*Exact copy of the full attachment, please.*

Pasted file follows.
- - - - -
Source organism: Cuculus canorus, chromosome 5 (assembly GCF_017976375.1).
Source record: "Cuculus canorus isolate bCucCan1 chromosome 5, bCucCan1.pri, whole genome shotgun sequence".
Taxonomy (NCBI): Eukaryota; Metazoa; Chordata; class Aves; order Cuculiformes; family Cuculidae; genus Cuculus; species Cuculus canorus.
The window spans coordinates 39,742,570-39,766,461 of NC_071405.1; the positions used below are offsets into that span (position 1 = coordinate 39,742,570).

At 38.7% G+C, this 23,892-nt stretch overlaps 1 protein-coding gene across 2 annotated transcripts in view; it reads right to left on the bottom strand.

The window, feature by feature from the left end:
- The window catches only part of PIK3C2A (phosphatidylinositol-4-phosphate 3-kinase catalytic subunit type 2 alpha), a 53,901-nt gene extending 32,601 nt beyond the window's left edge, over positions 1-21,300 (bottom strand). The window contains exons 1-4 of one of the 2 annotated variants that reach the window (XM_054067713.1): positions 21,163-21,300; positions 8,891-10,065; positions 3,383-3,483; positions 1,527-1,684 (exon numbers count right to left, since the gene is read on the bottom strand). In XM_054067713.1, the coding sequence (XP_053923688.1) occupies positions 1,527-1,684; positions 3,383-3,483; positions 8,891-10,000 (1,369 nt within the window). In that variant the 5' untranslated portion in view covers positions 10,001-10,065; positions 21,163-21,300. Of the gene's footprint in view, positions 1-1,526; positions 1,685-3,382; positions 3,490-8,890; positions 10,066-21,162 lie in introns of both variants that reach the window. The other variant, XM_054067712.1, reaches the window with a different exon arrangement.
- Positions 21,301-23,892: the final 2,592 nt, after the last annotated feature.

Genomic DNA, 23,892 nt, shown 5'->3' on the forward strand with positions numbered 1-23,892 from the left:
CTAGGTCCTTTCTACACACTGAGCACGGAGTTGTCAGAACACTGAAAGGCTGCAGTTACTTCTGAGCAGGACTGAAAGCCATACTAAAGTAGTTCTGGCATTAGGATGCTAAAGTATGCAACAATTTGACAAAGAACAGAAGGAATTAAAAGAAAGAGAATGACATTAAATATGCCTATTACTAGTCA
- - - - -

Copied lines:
Source organism: Cuculus canorus, chromosome 5 (assembly GCF_017976375.1).
Source record: "Cuculus canorus isolate bCucCan1 chromosome 5, bCucCan1.pri, whole genome shotgun sequence".
Taxonomy (NCBI): Eukaryota; Metazoa; Chordata; class Aves; order Cuculiformes; family Cuculidae; genus Cuculus; species Cuculus canorus.
The window spans coordinates 39,742,570-39,766,461 of NC_071405.1; the positions used below are offsets into that span (position 1 = coordinate 39,742,570).

At 38.7% G+C, this 23,892-nt stretch overlaps 1 protein-coding gene across 2 annotated transcripts in view; it reads right to left on the bottom strand.

The window, feature by feature from the left end:
- The window catches only part of PIK3C2A (phosphatidylinositol-4-phosphate 3-kinase catalytic subunit type 2 alpha), a 53,901-nt gene extending 32,601 nt beyond the window's left edge, over positions 1-21,300 (bottom strand). The window contains exons 1-4 of one of the 2 annotated variants that reach the window (XM_054067713.1): positions 21,163-21,300; positions 8,891-10,065; positions 3,383-3,483; positions 1,527-1,684 (exon numbers count right to left, since the gene is read on the bottom strand). In XM_054067713.1, the coding sequence (XP_053923688.1) occupies positions 1,527-1,684; positions 3,383-3,483; positions 8,891-10,000 (1,369 nt within the window). In that variant the 5' untranslated portion in view covers positions 10,001-10,065; positions 21,163-21,300. Of the gene's footprint in view, positions 1-1,526; positions 1,685-3,382; positions 3,490-8,890; positions 10,066-21,162 lie in introns of both variants that reach the window. The other variant, XM_054067712.1, reaches the window with a different exon arrangement.
- Positions 21,301-23,892: the final 2,592 nt, after the last annotated feature.

Genomic DNA, 23,892 nt, shown 5'->3' on the forward strand with positions numbered 1-23,892 from the left:
CTAGGTCCTTTCTACACACTGAGCACGGAGTTGTCAGAACACTGAAAGGCTGCAGTTACTTCTGAGCAGGACTGAAAGCCATACTAAAGTAGTTCTGGCATTAGGATGCTAAAGTATGCAACAATTTGACAAAGAACAGAAGGAATTAAAAGAAAGAGAATGACATTAAATATGCCTATTACTAGTCA